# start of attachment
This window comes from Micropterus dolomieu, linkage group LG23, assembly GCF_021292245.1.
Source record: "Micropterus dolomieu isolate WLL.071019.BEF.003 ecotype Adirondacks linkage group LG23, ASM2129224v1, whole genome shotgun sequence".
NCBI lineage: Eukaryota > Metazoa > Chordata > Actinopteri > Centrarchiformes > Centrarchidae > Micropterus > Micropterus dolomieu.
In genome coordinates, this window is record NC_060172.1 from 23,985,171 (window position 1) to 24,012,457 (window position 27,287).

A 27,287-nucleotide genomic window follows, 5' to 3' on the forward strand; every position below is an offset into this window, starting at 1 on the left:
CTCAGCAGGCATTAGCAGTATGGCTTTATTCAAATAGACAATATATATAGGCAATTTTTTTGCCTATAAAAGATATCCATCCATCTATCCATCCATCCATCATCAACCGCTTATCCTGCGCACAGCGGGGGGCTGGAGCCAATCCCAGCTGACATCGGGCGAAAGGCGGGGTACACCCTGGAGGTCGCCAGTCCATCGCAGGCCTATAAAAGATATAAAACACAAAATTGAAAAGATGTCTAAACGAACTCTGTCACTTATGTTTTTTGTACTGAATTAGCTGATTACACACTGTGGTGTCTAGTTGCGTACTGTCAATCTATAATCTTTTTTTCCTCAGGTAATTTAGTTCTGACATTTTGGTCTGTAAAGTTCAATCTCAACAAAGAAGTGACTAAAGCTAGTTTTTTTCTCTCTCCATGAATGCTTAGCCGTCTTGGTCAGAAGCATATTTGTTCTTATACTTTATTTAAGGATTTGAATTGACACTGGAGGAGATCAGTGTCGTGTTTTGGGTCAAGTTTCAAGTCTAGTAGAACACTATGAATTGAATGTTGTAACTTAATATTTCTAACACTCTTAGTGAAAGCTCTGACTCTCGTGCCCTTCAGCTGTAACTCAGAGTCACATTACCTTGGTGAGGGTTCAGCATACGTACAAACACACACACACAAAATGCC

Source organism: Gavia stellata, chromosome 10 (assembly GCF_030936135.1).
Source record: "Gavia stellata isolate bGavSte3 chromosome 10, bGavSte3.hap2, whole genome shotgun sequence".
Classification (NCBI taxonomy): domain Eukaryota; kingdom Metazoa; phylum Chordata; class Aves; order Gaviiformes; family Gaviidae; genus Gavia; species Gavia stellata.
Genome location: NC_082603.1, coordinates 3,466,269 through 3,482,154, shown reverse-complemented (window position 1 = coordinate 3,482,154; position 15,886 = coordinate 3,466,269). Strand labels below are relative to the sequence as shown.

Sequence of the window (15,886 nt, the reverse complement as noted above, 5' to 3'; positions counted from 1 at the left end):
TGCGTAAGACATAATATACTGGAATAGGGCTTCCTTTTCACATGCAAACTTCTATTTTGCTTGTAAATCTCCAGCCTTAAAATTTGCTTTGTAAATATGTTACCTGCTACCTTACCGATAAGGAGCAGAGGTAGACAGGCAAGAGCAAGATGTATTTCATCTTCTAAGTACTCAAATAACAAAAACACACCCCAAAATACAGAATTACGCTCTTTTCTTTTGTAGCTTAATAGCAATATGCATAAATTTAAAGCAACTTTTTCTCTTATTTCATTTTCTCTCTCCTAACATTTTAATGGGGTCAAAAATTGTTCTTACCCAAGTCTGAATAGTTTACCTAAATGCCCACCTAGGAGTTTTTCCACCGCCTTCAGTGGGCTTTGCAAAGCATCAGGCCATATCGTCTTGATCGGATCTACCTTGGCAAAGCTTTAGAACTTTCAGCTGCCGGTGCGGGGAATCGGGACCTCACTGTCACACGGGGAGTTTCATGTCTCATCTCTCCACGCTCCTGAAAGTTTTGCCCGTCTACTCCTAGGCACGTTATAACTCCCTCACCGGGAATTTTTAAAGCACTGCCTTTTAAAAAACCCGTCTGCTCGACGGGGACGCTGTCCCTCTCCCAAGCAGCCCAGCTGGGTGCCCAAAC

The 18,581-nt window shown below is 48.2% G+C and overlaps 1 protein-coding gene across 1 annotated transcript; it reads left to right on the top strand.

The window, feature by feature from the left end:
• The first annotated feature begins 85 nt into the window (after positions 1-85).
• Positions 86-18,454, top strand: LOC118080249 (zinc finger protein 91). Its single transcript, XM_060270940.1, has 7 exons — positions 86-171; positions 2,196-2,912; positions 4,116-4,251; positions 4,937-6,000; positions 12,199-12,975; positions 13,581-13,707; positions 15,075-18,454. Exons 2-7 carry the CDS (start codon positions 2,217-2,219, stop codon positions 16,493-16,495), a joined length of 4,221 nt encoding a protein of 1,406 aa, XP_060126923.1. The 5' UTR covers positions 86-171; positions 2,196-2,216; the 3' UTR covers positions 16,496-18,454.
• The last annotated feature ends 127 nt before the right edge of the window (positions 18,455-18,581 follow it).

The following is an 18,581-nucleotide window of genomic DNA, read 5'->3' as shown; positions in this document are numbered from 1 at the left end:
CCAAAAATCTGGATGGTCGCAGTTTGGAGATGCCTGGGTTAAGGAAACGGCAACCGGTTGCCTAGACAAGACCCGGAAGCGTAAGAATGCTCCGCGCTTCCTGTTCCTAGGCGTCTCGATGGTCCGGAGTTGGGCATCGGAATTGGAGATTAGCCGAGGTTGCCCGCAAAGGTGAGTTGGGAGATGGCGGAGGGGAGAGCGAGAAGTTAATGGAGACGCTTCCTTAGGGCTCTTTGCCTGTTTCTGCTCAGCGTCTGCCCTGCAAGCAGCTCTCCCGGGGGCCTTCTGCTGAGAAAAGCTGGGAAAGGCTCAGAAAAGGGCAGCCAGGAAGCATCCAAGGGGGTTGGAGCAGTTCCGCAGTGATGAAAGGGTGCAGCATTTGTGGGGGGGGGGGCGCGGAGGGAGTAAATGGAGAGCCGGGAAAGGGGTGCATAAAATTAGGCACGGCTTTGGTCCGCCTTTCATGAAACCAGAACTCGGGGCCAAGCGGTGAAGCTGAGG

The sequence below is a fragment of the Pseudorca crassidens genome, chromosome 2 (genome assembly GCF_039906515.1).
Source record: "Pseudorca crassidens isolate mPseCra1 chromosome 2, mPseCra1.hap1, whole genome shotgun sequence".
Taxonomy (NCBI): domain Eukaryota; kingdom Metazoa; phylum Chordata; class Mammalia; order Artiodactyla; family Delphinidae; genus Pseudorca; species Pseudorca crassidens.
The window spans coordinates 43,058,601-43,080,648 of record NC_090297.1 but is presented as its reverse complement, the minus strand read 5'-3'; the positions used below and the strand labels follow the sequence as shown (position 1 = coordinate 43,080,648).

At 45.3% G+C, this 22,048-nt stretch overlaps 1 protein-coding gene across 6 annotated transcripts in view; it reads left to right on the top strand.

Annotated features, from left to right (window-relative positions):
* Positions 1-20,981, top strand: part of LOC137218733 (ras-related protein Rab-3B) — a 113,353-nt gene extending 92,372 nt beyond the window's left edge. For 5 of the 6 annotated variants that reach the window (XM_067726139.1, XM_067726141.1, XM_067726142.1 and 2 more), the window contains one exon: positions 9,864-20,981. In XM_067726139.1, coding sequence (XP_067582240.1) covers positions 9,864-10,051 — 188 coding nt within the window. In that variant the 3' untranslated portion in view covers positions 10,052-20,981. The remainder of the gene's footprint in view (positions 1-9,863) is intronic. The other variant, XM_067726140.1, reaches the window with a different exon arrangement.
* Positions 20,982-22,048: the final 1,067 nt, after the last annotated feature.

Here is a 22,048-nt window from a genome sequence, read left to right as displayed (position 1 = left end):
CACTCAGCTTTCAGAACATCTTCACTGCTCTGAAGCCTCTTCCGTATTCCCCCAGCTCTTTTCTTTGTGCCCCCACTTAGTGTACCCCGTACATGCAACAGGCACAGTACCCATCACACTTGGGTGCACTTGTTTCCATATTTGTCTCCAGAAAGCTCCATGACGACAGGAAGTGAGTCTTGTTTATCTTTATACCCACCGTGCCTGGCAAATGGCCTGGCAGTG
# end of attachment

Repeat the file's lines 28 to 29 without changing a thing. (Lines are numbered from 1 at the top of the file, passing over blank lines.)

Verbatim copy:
Here is a 22,048-nt window from a genome sequence, read left to right as displayed (position 1 = left end):
CACTCAGCTTTCAGAACATCTTCACTGCTCTGAAGCCTCTTCCGTATTCCCCCAGCTCTTTTCTTTGTGCCCCCACTTAGTGTACCCCGTACATGCAACAGGCACAGTACCCATCACACTTGGGTGCACTTGTTTCCATATTTGTCTCCAGAAAGCTCCATGACGACAGGAAGTGAGTCTTGTTTATCTTTATACCCACCGTGCCTGGCAAATGGCCTGGCAGTG